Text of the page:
What kind of world do we want to live in? A world of rising temperatures, rapidly depleting resources and inexorably rising fuel prices? Or a world in which we’ve stabilised concentrations of greenhouse gases and have developed sustainable and non-polluting energy sources, a world in which we tread more lightly upon the planet than we’ve been doing recently?
If we’d rather see the second of these scenarios, what’s the best way to ensure that it comes to pass? We could sit back and wait for the government to sort things out for us, or we could lead the way ourselves. We could, in the words of Mohandas Gandhi, “be the change we wish to see in the world.”
It’s in this spirit that the Edinburgh Rudolf Steiner School has applied for, and been awarded, Scottish Government funding to develop a programme of environmental activities over the coming months. The Climate Challenge Fund has given the school over £20,000 to carry out a series of activities to reduce the climate impact of the school and the wider school community.
The planned work falls into three main groupings:
Improve the energy efficiency of the school buildings.
The Edinburgh Rudolf Steiner School occupies a number of large Victorian houses, as well as some more modern buildings. (For more information on our grounds, please visit General Information.) The older buildings, in particular, are cold and draughty, and it costs the school a great deal of money to keep them warm. So during the 2010 summer break, we’ll be installing a new system of draughtproofing in Edinholme, Woodlands and Craigneen. At the same time, we’ll be fitting cavity wall insulation in the school hall. We’ll also see what other improvements could be made as well as investigating the possibility of fitting small scale renewables to cut the school’s use of fossil fuels as far as practicable. Having the older buildings more insulated allows us to cut down on our heating bills, however, we also want to keep on top of ventilation. Therefore, we have installed a gas sensor in every room to ensure that oxygen levels are consistent.
Conduct an assessment of the school’s carbon footprint.
If we’re going to make the most effective use of our finite resources, we need to determine whereabouts our collective carbon emissions are coming from. So we’ll be carrying out a carbon audit of the school’s activities and of the wider school community. Climate Challenge Funding money is aimed at community level action, so we can’t ignore the carbon emissions that originate in the households of pupils, teachers and staff. An early action will be to invite all households connected with the school to complete an online survey designed to establish the carbon emissions resulting from home energy, transport, lifestyle and consumption. Upon completion of the survey, you’ll be able to see where your emissions originate, and how they compare with the community average.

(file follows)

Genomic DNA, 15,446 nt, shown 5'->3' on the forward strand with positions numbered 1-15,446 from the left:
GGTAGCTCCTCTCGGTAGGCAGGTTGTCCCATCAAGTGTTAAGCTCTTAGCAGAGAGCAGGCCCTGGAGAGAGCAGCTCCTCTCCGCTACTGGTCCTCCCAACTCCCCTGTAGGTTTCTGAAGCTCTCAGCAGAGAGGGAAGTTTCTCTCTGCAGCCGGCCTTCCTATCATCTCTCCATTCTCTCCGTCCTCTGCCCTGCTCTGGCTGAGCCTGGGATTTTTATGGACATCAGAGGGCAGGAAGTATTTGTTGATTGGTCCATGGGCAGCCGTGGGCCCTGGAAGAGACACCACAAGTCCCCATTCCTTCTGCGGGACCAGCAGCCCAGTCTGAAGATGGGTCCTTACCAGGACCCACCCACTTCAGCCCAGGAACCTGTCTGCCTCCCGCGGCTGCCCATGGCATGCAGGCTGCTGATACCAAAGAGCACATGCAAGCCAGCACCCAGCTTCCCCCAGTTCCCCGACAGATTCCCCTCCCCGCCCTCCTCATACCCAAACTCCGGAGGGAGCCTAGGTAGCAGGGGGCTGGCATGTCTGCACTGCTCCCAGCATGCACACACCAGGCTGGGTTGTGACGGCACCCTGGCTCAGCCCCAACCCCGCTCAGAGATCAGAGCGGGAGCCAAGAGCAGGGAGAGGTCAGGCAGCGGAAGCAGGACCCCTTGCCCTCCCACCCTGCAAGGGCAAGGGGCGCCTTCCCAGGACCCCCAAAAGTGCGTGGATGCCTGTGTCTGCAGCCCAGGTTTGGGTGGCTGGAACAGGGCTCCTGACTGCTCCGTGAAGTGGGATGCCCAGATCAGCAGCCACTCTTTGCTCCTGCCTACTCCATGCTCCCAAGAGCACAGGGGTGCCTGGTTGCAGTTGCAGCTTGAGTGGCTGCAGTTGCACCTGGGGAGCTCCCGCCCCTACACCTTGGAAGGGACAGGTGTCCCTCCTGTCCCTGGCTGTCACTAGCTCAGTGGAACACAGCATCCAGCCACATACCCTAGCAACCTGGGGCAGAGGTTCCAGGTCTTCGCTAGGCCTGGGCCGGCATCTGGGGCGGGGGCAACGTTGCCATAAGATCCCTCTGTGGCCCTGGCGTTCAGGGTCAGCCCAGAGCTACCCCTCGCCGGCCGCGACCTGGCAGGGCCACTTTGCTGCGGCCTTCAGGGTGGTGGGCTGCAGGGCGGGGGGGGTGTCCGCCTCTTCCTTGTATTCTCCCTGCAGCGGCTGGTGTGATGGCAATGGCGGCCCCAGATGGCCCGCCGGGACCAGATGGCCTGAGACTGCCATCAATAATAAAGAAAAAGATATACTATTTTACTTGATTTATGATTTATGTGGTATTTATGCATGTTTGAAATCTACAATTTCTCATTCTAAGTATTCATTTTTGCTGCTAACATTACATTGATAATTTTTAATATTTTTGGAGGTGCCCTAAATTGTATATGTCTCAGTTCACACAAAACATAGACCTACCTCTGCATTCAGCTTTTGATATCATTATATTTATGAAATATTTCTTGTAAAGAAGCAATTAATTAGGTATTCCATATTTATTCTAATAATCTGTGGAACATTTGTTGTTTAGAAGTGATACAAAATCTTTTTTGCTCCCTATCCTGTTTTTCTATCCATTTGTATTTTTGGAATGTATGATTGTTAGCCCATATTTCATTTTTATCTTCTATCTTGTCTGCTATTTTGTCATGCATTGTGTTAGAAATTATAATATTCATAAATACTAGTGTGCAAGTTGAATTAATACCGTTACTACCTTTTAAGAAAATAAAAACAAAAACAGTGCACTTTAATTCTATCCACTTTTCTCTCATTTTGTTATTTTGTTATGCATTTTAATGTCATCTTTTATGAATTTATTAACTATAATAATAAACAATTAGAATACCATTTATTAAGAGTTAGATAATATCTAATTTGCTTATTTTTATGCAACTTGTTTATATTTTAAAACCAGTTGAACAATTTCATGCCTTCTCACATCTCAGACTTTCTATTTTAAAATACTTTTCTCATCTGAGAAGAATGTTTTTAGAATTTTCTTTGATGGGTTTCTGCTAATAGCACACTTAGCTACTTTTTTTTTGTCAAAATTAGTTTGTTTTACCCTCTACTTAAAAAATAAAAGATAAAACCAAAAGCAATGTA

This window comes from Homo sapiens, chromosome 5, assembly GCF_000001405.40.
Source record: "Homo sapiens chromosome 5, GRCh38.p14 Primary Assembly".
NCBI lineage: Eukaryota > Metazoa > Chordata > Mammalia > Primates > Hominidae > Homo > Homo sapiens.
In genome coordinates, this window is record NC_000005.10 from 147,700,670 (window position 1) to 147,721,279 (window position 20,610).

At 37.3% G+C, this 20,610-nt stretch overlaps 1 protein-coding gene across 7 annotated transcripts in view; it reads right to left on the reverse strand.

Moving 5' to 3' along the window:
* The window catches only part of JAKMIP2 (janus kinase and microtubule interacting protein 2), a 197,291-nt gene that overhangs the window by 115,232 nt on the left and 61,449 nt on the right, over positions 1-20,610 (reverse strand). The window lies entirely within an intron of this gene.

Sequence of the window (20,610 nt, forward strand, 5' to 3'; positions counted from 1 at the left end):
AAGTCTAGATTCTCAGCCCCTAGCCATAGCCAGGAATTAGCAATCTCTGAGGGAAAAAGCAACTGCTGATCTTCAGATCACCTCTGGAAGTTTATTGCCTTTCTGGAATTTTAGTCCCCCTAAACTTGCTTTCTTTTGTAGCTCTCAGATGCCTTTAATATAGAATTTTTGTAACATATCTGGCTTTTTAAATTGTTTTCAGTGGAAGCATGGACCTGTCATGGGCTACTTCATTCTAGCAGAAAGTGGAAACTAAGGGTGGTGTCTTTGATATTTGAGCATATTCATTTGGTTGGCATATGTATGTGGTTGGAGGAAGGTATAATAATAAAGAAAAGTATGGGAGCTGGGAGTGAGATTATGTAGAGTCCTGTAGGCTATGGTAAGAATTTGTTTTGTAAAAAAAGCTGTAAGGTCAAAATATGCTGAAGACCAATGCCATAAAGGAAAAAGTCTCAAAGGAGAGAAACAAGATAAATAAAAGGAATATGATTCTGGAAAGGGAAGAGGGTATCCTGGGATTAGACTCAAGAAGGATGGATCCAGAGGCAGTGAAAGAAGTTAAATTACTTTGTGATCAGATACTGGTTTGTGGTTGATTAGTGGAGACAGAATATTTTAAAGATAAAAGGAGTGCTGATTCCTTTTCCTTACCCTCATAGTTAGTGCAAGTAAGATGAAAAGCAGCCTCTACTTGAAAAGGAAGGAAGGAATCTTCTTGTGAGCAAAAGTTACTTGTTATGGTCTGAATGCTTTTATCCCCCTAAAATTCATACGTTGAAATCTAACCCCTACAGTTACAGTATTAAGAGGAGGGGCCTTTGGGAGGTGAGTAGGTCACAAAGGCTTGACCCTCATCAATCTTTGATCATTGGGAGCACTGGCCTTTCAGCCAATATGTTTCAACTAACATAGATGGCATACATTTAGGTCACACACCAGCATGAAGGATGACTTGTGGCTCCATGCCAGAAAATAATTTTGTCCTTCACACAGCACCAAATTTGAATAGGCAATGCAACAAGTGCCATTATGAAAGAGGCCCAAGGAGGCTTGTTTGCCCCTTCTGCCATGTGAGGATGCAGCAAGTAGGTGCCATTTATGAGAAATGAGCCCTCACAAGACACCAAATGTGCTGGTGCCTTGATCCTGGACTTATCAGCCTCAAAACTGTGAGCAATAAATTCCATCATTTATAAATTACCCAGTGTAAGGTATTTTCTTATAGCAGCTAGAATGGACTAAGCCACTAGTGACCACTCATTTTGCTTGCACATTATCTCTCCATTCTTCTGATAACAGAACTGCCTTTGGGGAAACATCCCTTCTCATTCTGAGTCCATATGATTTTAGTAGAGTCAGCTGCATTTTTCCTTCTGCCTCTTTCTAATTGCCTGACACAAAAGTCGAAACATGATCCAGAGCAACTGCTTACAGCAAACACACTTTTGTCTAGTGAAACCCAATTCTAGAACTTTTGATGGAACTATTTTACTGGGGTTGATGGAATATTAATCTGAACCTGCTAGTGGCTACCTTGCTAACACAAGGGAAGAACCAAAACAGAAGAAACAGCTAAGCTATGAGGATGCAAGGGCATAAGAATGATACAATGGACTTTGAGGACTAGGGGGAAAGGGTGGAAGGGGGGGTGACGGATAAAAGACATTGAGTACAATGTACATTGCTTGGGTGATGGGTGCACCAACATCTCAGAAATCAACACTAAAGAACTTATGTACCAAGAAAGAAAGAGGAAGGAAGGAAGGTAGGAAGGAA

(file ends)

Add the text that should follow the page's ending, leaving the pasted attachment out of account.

Develop a culture of climate and energy awareness.
The final strand of the project is perhaps the most challenging: over the coming years, we need to bring about a shift in our collective attitude towards how we generate and use energy, and towards climate change in general. Efforts towards this goal will take many forms; main lessons can be adapted so that the various economic, social, political, ethical, cultural and scientific aspects of climate change are incorporated into the children’s learning. In order to engage with the wider school community, we’ll be running events and workshops to make people aware of the various opportunities that exist to cut the greenhouse gas emissions from home energy and transport use. And we can conduct a review of how energy is managed within the school, and see if we can’t make it a little more efficient.
These three strands will be running in parallel – please don’t hesitate to contact me if you’ve got any questions, comments or suggestions. You can email me at: firstname.lastname@example.org or write to me care of:
Edinburgh Rudolf Steiner School
60-64 Spylaw Road
Together I’m sure that we can make a real difference to the school’s carbon footprint, and help to make our children’s future a little more secure.